Getting students to do their assigned reading is a struggle. Most teachers don't need anyone to tell them what the research pretty consistently reports. On any given day, only 20 to 30 percent of the students arrive at class having done the reading. Faculty are using a variety of approaches to up that percentage: quizzes (announced, unannounced, online), assignments that require some sort of written response to the reading, reading journals, a variety of optional reading support materials, and calling on students to answer questions about the reading. Which of these approaches work best?
As Hattenberg and Steffy (reference below) note, there is surprisingly little research that addresses that question. And there are some issues with the existing research. For example, according to Hattenberg and Steffy, most studies compare a reading compliance strategy with doing nothing. “It is hardly surprising to find that a particular technique is more effective than doing nothing at all.” (p. 348) Furthermore, a lot of studies of these approaches involve small sample sizes—maybe just one class.
These researchers aspired to see whether they could find out what approaches worked best and do so in a way that remedied the research deficiencies. They surveyed students in eight sections of an introductory sociology course—a course with the enrolled students majoring in a variety of fields. The 423 students in their sample were asked whether they had experienced one of seven reading compliance techniques: (1) announced quizzes on the reading, (2) unannounced quizzes on the reading, (3) required writing assignments on the reading, (4) required journals in which they recorded their reactions to the reading, (5) required completion of questions on the reading, (6) optional reading guides or questions, and (7) being called on randomly in class to answer questions about the reading. If students had experienced the technique, they were asked to rate on a scale of 1 to 10 how effective it was at getting them to do the reading.
The required techniques (quizzes, answers to questions about the reading, and short writing assignments) were the most effective, with mean evaluation scores of 7.85 or higher. Anything optional, including being called on in class, was rated with means below 6.11. The researchers looked at groups within their sample—males and females and students with higher and lower self-reported GPAs—and although the means for those groups were not the same, the techniques that most effectively got students doing the reading were.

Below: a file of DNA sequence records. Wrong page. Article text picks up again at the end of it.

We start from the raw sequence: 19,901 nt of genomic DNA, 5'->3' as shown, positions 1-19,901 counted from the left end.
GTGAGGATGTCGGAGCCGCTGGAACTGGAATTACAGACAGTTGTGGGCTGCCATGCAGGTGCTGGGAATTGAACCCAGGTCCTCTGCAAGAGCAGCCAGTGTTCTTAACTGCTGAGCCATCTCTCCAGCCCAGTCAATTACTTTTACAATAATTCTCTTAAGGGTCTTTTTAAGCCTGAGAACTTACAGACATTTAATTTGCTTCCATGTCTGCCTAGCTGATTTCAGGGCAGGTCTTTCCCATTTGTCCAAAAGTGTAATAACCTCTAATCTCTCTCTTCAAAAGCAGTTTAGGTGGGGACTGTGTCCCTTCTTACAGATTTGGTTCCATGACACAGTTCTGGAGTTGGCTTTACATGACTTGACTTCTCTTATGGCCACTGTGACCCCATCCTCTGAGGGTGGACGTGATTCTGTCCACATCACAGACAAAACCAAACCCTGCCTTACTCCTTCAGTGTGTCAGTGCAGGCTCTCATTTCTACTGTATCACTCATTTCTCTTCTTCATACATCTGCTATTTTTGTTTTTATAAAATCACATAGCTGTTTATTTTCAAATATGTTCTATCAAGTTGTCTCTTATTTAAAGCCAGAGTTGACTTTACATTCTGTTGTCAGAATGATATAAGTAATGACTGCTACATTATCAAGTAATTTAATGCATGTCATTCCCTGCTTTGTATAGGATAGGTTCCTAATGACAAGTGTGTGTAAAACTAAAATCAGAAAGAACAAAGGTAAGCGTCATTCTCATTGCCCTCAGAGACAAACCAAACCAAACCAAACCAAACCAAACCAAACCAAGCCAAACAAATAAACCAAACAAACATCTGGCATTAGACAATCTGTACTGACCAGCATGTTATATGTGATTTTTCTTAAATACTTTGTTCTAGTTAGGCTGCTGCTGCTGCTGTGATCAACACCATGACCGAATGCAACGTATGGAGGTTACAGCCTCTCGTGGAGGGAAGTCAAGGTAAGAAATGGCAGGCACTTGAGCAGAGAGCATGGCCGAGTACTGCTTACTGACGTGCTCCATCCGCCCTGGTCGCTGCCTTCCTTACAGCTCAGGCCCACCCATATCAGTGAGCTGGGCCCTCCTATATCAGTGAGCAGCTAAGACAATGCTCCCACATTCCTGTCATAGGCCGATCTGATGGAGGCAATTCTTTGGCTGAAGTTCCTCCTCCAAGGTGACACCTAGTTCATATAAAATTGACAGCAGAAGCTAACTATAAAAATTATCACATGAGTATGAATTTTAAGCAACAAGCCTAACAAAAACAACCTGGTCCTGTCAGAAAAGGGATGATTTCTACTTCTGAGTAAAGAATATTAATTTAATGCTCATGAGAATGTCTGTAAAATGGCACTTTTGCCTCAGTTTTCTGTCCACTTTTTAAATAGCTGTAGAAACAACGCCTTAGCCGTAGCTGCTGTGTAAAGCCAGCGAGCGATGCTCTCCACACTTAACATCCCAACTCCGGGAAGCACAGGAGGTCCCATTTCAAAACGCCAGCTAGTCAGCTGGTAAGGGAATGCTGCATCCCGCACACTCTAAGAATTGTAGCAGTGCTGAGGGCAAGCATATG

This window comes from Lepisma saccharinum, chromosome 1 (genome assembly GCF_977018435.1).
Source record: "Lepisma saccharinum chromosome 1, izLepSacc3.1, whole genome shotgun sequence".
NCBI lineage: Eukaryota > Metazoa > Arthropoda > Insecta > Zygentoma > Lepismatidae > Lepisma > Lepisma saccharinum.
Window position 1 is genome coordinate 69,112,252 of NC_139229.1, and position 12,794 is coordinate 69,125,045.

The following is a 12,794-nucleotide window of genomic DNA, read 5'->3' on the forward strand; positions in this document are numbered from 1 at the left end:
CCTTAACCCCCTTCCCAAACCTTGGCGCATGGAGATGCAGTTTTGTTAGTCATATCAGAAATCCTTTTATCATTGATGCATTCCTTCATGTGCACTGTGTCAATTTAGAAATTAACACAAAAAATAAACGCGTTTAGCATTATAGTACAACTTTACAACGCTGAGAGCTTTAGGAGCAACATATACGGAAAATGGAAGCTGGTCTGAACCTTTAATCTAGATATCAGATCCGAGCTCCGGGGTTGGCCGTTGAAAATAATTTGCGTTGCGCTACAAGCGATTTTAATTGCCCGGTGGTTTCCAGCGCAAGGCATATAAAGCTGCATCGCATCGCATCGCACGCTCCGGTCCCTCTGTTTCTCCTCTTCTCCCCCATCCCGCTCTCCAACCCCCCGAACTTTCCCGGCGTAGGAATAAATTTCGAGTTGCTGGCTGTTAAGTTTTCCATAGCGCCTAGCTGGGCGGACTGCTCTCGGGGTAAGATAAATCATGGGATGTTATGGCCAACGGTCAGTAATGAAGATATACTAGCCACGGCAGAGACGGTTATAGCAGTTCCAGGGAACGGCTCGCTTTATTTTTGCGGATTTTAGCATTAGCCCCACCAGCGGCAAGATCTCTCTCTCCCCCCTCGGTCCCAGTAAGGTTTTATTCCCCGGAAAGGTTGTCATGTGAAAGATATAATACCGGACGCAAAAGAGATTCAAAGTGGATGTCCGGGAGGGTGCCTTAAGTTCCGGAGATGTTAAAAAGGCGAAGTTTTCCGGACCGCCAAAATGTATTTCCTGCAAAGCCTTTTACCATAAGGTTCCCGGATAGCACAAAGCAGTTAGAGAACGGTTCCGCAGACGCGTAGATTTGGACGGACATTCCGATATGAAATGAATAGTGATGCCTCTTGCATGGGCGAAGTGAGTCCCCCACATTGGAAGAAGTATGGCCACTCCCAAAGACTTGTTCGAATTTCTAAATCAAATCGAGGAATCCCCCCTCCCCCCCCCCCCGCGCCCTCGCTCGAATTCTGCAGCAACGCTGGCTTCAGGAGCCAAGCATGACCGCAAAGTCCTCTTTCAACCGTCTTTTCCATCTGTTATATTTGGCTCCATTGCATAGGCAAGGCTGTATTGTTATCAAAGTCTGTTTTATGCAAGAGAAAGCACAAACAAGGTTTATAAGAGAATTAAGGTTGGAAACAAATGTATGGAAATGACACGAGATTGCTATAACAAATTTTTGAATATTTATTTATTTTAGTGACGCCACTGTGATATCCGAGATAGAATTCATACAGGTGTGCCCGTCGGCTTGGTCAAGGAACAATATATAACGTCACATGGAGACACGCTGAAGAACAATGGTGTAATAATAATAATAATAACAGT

The question unanswered by this research is whether students learn the value of reading when what motivates them is a requirement. Do they ever discover that textbooks are great resources? Are they aware of how much their thinking can be stretched and changed by a well-written, provocative essay? Does requiring students to read cultivate the love of reading and learning by reading? Those research results would be interesting, but I suspect that most teachers would not be terribly optimistic about the results. Most students are terribly dependent on extrinsic motivators. If what students are asked to do isn't required or if there aren't some points involved, they don't do even essential tasks that would aid their learning.
The extrinsic methods analyzed in this study do work. Most teachers who use them would agree with the findings. But is there a price that comes when learning is powered by extrinsic motivators? On the other hand, are there any other alternatives?
Hattenberg, S. J., and Steffy, K. (2013). Increasing reading compliance of undergraduates: An evaluation of compliance methods. Teaching Sociology, 41 (4), 346–352.